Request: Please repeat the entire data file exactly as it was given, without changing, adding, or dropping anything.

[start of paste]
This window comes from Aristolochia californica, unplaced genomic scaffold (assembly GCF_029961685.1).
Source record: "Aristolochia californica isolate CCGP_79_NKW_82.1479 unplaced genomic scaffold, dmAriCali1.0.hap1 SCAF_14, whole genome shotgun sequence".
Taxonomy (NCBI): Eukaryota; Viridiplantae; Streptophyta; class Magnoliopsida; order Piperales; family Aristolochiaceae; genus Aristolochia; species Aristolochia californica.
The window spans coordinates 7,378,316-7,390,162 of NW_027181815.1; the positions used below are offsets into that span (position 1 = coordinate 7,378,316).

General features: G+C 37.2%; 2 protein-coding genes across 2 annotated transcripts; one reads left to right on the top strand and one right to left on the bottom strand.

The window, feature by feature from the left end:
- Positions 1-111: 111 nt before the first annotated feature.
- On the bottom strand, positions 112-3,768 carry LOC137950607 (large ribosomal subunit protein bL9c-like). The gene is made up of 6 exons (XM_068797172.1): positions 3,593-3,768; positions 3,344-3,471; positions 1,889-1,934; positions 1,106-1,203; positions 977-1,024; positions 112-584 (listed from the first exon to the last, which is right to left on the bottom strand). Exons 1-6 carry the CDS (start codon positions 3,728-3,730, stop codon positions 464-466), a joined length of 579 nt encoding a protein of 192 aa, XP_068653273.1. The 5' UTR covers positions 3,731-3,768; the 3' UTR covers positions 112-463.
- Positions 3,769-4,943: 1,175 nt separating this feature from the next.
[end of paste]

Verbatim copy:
This window comes from Aristolochia californica, unplaced genomic scaffold (assembly GCF_029961685.1).
Source record: "Aristolochia californica isolate CCGP_79_NKW_82.1479 unplaced genomic scaffold, dmAriCali1.0.hap1 SCAF_14, whole genome shotgun sequence".
Taxonomy (NCBI): Eukaryota; Viridiplantae; Streptophyta; class Magnoliopsida; order Piperales; family Aristolochiaceae; genus Aristolochia; species Aristolochia californica.
The window spans coordinates 7,378,316-7,390,162 of NW_027181815.1; the positions used below are offsets into that span (position 1 = coordinate 7,378,316).

General features: G+C 37.2%; 2 protein-coding genes across 2 annotated transcripts; one reads left to right on the top strand and one right to left on the bottom strand.

The window, feature by feature from the left end:
- Positions 1-111: 111 nt before the first annotated feature.
- On the bottom strand, positions 112-3,768 carry LOC137950607 (large ribosomal subunit protein bL9c-like). The gene is made up of 6 exons (XM_068797172.1): positions 3,593-3,768; positions 3,344-3,471; positions 1,889-1,934; positions 1,106-1,203; positions 977-1,024; positions 112-584 (listed from the first exon to the last, which is right to left on the bottom strand). Exons 1-6 carry the CDS (start codon positions 3,728-3,730, stop codon positions 464-466), a joined length of 579 nt encoding a protein of 192 aa, XP_068653273.1. The 5' UTR covers positions 3,731-3,768; the 3' UTR covers positions 112-463.
- Positions 3,769-4,943: 1,175 nt separating this feature from the next.